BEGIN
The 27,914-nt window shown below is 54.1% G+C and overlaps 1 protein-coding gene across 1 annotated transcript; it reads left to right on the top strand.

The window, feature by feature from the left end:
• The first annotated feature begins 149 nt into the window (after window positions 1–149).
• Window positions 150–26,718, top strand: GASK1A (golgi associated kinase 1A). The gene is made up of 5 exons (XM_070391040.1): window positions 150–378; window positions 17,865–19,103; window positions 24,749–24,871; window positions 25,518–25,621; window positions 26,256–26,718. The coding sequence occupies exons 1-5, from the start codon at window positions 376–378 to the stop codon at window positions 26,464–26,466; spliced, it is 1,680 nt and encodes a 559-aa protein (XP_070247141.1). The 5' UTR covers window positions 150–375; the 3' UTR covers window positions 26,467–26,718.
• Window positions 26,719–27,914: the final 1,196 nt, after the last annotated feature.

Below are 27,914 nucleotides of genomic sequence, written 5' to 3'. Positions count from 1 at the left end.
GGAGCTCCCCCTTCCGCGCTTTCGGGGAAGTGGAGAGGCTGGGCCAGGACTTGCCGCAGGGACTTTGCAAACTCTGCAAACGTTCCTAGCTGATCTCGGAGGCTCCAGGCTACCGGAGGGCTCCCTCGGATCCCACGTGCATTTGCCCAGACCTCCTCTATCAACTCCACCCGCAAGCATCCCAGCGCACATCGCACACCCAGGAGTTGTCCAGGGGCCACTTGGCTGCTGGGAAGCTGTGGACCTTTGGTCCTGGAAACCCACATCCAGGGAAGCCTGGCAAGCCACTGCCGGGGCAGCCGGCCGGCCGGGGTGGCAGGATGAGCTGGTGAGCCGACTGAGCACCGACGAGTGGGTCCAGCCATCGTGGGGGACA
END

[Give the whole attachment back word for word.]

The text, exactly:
The 27,914-nt window shown below is 54.1% G+C and overlaps 1 protein-coding gene across 1 annotated transcript; it reads left to right on the top strand.

The window, feature by feature from the left end:
• The first annotated feature begins 149 nt into the window (after window positions 1–149).
• Window positions 150–26,718, top strand: GASK1A (golgi associated kinase 1A). The gene is made up of 5 exons (XM_070391040.1): window positions 150–378; window positions 17,865–19,103; window positions 24,749–24,871; window positions 25,518–25,621; window positions 26,256–26,718. The coding sequence occupies exons 1-5, from the start codon at window positions 376–378 to the stop codon at window positions 26,464–26,466; spliced, it is 1,680 nt and encodes a 559-aa protein (XP_070247141.1). The 5' UTR covers window positions 150–375; the 3' UTR covers window positions 26,467–26,718.
• Window positions 26,719–27,914: the final 1,196 nt, after the last annotated feature.

Below are 27,914 nucleotides of genomic sequence, written 5' to 3'. Positions count from 1 at the left end.
GGAGCTCCCCCTTCCGCGCTTTCGGGGAAGTGGAGAGGCTGGGCCAGGACTTGCCGCAGGGACTTTGCAAACTCTGCAAACGTTCCTAGCTGATCTCGGAGGCTCCAGGCTACCGGAGGGCTCCCTCGGATCCCACGTGCATTTGCCCAGACCTCCTCTATCAACTCCACCCGCAAGCATCCCAGCGCACATCGCACACCCAGGAGTTGTCCAGGGGCCACTTGGCTGCTGGGAAGCTGTGGACCTTTGGTCCTGGAAACCCACATCCAGGGAAGCCTGGCAAGCCACTGCCGGGGCAGCCGGCCGGCCGGGGTGGCAGGATGAGCTGGTGAGCCGACTGAGCACCGACGAGTGGGTCCAGCCATCGTGGGGGACA